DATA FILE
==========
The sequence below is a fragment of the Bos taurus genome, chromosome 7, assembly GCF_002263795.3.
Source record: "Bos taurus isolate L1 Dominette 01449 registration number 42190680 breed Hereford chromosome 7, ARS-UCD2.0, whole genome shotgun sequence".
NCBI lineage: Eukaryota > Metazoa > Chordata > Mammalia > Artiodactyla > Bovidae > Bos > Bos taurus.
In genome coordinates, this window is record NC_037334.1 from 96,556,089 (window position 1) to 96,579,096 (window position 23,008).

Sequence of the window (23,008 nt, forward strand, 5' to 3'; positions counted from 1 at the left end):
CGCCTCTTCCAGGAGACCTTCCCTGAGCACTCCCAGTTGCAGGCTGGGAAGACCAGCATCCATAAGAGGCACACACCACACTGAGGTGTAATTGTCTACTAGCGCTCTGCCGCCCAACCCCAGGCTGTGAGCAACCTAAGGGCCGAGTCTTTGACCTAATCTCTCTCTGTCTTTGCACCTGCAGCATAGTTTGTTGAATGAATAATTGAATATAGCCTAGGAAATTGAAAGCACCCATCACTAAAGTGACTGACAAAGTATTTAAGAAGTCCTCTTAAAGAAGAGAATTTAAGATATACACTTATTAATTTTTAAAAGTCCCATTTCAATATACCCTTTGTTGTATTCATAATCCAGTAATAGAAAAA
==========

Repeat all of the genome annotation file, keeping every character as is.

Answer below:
The sequence below is a fragment of the Bos taurus genome, chromosome 7, assembly GCF_002263795.3.
Source record: "Bos taurus isolate L1 Dominette 01449 registration number 42190680 breed Hereford chromosome 7, ARS-UCD2.0, whole genome shotgun sequence".
NCBI lineage: Eukaryota > Metazoa > Chordata > Mammalia > Artiodactyla > Bovidae > Bos > Bos taurus.
In genome coordinates, this window is record NC_037334.1 from 96,556,089 (window position 1) to 96,579,096 (window position 23,008).

Sequence of the window (23,008 nt, forward strand, 5' to 3'; positions counted from 1 at the left end):
CGCCTCTTCCAGGAGACCTTCCCTGAGCACTCCCAGTTGCAGGCTGGGAAGACCAGCATCCATAAGAGGCACACACCACACTGAGGTGTAATTGTCTACTAGCGCTCTGCCGCCCAACCCCAGGCTGTGAGCAACCTAAGGGCCGAGTCTTTGACCTAATCTCTCTCTGTCTTTGCACCTGCAGCATAGTTTGTTGAATGAATAATTGAATATAGCCTAGGAAATTGAAAGCACCCATCACTAAAGTGACTGACAAAGTATTTAAGAAGTCCTCTTAAAGAAGAGAATTTAAGATATACACTTATTAATTTTTAAAAGTCCCATTTCAATATACCCTTTGTTGTATTCATAATCCAGTAATAGAAAAA